A client remarked to me last week during our check up that they can’t remember a time when they were so confused as to who to listen to. The stories and suggestions that spring forth from so many sources make our heads spin. “Why is that?”, They were asking. “I don’t know who to trust anymore!”
A very wise and patient professor once told me to consider the source of your news. This always stuck with me, probably because I was born with a skeptical tilt. Not that I don’t trust, but I am that guy who always asks why and ends up poking holes in the bag to see what’s inside… what’s making it do what it does. (Not without consequence at times—LOL).
This logic has compelled me to question everything until I’m satisfied with the answer. I remember doing this with books about theology. While some were satisfied to read C.S. Lewis, I wanted to know what C.S. Lewis read. Who were his influences that helped him to write great works like The Lion, The Witch and The Wardrobe, or The Screwtape Letters. A quick web search (I don’t use the “G” word) revealed that he actually published it in a preface to a republication of Athanasius’ On The Incarnation, C.S. said that if he had to choose between old and new, he would choose the old literature. (I’m paraphrasing heavily, but the point is the same.) His reasons were that 1. The old books have been time tested while new literature is still in its trial period, and 2. Reading the old stuff keeps him from adopting the group-think common to the current era. (Diversification of thought, if you will.)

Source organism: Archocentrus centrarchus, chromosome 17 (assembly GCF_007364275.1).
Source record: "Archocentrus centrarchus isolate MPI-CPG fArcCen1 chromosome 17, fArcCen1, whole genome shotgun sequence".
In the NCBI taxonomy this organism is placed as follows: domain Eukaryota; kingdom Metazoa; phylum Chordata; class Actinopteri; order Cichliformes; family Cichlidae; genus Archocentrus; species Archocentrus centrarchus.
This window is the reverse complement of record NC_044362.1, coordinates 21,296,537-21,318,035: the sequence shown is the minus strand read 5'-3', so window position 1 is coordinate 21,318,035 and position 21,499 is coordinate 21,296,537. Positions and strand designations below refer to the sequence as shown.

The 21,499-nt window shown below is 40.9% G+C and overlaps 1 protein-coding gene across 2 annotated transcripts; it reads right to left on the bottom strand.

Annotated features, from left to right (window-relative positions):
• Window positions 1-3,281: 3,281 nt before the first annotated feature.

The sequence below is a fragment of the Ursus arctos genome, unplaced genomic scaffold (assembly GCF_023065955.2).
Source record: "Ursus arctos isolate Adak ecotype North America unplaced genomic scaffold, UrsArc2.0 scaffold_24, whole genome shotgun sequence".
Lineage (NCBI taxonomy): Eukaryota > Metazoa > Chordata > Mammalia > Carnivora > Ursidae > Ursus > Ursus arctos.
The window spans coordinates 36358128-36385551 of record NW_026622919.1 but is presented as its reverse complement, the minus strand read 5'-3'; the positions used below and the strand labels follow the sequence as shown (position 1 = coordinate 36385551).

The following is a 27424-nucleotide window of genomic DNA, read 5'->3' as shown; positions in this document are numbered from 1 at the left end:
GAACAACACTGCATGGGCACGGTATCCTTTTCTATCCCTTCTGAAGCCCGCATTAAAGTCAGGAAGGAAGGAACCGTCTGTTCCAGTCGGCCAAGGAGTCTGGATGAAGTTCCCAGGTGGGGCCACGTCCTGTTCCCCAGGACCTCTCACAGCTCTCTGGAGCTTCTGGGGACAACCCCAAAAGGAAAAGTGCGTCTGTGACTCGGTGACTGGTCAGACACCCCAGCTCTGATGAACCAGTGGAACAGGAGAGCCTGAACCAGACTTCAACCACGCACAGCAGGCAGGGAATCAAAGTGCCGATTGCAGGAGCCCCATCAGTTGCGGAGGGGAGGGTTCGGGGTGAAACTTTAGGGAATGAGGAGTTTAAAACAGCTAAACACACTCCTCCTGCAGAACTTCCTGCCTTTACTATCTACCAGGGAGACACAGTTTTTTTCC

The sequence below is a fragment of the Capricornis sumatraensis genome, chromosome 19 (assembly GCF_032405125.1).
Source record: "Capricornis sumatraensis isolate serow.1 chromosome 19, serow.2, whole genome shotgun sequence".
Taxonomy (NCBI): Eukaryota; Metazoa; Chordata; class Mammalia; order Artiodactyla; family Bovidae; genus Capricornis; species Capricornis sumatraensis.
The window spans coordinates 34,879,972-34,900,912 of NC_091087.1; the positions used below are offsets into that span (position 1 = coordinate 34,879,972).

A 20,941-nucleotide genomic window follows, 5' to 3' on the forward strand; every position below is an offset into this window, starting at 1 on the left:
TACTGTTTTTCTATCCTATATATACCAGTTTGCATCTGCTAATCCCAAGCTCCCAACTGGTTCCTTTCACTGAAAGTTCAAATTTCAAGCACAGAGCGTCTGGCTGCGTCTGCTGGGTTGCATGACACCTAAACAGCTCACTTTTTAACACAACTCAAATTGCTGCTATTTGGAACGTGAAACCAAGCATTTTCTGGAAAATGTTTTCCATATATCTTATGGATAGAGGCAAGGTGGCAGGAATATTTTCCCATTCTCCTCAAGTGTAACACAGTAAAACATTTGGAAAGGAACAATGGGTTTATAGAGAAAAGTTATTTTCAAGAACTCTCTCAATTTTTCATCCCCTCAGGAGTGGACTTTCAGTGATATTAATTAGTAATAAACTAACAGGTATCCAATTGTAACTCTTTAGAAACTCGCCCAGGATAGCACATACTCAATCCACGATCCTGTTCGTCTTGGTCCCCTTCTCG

So how does this apply to us today? To the news? To economy and markets? In every way! Our perception of these things is directly influenced by what we watch, listen to, and read. If we simply absorb current sources without recalling history, we can be swept into the “current” of popular thought. I’m reminded of what popular thought did to our economy just 16 years ago. Some who are reading this will also remember, and may have only recently rebuilt from it.
So let’s put down the remote and pick up a book. I’ve still got my economics book from college, and I reach for it many times during the year. I encourage my friends to do the same. If you don’t have such a book, an easy way to educate yourself is the National Bureau of Economic Research website. View their research page here or by going to NBER.org and clicking “Research.” There’s a search field at the top that you can use to access some great articles, old and new. Want to read about inflation? Why not read a journal from 1983. How does the economy react to war and why? There’s a book about that from 1943. Most of these are free to download instantly.
The old adage that “knowledge is power” is still alive and true today. Let us never forget that. And may we always keep that power which makes us who we are: alive, free, and healthy.
Always with Candor,